6. Now let me briefly glance at the authorities which were cited at the bar. There is a direct decision of the Madras H. C. which has taken the contrary view to the one I have taken, & that is a case reported in Ghulam Dastagir v. Marudai Pillai : (1948)1MLJ338 . That was a case where the facts were very similar to those I have before me, & Bell J. took the view that the word 'landlord' may cover a lessee who under Section 108, T. P. Act, has every legal right to pursue such a remedy. The learned Judge further says that it would be in his opinion a most artificial approach to the Court-fees Act to say that a valid lessee could only exercise his undoubted rights under Section 108 at great cost under Section 7(v), Court-fees Act, while the landlord, if he chooses to bring the same suit for ejectment, could avail himself of Section 7(xi)(cc). Obviously, the learned Judge was influenced by the fact that the lessee would have had to pay higher c.-fs. by pursuing the same remedy as the landlord could have done. Fortunately, in this case before me the position I am told is the reverse. By bringing the suit under Section 7(v) the pltf. will have to pay less c.-fs. than by filing a suit under Section 7(xi)(cc). With great respect to the learned Judge, it is perfectly true that the lessee is pursuing the same remedy as the landlord only to the extent that he is trying, to get possession which it was the duty of his landlord to do & hand over to him. But the similarity does not go beyond that point because, as I have said before, whereas the landlord would have sued the person in possession as his tenant holding over, the lessee can only sue him as a trespasser & nothing more. In coming to this decision the learned Judge did not bear in mind, again with respect to him, an earlier decision of his own H. C. & that is a decision of a Sp. B. reported in Suryanarayana v. Narasimhaswamy A. I. R. 1939 Mad. 360: I L. R. (1939) Mad. 367 There a lessee brought a suit for specific performance of a contract of lease for possession of the property. The Ct. held that the suit was in substance not for specific performance but one for possession against strangers to the contract who according to the pltf. were withholding possession from him, & according to the Sp. B. the suit fell under Section 7(v) & not under Section 7(x)(c). Therefore in that case the Madras H. C. did not look upon the suit filed by the pltf. as a suit by a landlord, but looked upon it as a suit for possession against persons who were strangers to the contract. Similarly here deft. 4 ia a stranger to the lease as between defts. 1 to 3 & the pltf. In Palaniappa v. Sithravalu 31 Mad. 14: 17 M. L. J. 478, which is a still earlier case, there was a suit by the lessee of certain malvaram rights to recover possession from his landlord & others claiming through the landlord, & it was held that the suit fell under Section 7(v) & not under Section 7(xi)(e), although one of the grounds which led the Ct. to that conclusion was that as required under Clause (e) thePltf. was not entitled to occupancy rights. But the Ct. also came to that conclusion on the other ground, viz. that the suit was not merely between the tenant & the landlord, viz. between the pltf. & deft. 1 but also between the pltf. & defts. 4 & 5 who were claiming under deft. 1 & therefore as between the pltf. & defts. 4 & 5 the suit was not between landlord & tenant.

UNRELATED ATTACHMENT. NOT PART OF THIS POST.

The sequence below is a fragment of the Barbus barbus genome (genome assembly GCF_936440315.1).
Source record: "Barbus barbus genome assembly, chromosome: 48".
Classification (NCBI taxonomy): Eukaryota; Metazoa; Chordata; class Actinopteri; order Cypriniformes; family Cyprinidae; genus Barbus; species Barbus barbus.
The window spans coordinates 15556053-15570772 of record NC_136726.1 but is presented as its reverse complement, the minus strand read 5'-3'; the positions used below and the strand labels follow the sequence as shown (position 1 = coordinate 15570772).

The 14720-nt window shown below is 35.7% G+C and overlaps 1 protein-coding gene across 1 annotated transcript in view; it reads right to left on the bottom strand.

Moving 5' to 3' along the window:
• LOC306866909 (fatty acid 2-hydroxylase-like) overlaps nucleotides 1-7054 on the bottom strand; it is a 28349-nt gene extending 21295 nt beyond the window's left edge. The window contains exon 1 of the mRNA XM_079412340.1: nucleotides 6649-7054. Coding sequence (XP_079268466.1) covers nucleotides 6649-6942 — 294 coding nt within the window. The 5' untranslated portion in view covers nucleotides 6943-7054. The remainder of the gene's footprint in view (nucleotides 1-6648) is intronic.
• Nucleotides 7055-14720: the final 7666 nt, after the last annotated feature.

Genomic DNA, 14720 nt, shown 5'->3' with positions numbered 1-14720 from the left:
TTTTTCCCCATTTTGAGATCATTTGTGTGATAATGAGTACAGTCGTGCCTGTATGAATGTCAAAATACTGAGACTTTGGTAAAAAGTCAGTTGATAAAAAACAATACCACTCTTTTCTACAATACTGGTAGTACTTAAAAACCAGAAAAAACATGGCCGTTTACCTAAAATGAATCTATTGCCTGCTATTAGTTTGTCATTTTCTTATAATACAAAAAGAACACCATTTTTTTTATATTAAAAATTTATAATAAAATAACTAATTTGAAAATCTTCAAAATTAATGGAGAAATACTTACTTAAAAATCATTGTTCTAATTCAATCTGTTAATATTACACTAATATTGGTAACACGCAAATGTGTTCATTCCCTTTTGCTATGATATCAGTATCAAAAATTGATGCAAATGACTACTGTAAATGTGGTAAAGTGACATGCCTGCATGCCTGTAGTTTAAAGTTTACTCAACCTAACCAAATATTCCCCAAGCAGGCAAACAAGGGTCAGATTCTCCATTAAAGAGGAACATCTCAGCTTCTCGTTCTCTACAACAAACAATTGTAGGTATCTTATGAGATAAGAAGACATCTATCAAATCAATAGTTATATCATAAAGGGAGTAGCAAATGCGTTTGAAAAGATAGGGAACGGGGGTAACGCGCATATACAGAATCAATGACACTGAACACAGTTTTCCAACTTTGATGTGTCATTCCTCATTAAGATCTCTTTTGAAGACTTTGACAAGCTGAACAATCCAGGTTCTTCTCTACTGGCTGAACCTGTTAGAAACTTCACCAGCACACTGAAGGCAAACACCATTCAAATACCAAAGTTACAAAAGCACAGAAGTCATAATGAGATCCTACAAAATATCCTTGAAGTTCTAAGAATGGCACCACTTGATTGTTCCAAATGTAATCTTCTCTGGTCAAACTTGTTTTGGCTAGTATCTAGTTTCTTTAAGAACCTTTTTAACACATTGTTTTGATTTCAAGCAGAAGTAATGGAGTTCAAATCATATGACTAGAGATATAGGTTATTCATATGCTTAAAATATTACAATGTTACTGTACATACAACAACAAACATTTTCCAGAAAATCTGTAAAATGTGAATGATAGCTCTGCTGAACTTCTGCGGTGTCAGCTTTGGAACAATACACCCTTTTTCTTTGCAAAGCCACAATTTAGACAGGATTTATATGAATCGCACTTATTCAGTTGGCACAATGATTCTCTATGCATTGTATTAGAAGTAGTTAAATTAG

7. Then there is a direct authority to the contrary in Haladhar Pal v. Mongal Raja : AIR1931Cal333 & that is a judgment of Mukerji J. In that case the suit was by a person who alleged to be a tenant & he filed a suit for possession against his landlord & against certain persons who according to him were trespassers, & Mukerji J. held that Clause (xi) (cc) applied to a suit for recovery of immovable property from a tenant & did not apply where the suit was for recovery of land from a trespasser. There is also force in Mr. Tarkunde's contention that when a landlord files a suit for ejectment against his tenant, a tenant is estopped from challenging the title of the landlord, but when a tenant files a suit relying on his tenancy the position is very different because there is no estoppel in law which would preclude the defts. from putting the tenant's title in issue. Mr. Dharap has relied on a deci-sion of the Assam H. C. in Prahlad v. Rash Behari A. I. R. 1949 gau 64. In that case the pltfs. has purchased the property before the determination of a lease in favour of the defts. & after the determination of the lease they filed a suit for possession against the defts. & the Ct. held that the defts.' possession was that of a lessee & that the pltff's suit in substance was a suit by a landlord against a tenant holding over & the provisions of Section 7(xi)(cc) applied. I do not think that this decision can be of much assistance to Mr. Dharap, because this was a case of a vendee to whom all the rights of the landlord were transferred & assigned suing the tenant of his vendor, & the Ct. expressly stated in the judgment that by reason of Section 109 the vendee had the same rights against the lessee as the vendor would have had. If this was a ease of vendor & vendee, then there would not have been much difficulty, but I am dealing with a case of lessor & lessee & I do not think that any analogy can be drawn in the legal relations between a vendor & vendee & lessor & lessee, nor can it be said that the lessee has the same rights against the lessor's tenant as a vendee has against the tenants of a vendor.
8. In my opinion therefore differing with respect from the decision of the Madras H. C. in Ghulam Dastagir v. Marudai Pillai : (1948)1MLJ338 , the suit falls under Section 7(v), Court-fees Act, & therefore the valuation for the purposes of jurisdiction must be the market value of the property, & admittedly the market value is much more than Rs. 10,000.
9. I will therefore, set aside the order passed by the learned Joint Civil Judge, Baramati, &direct; that the suit be transferred to the file of the Senior Civil Judge, Poona. Rule absolute with costs.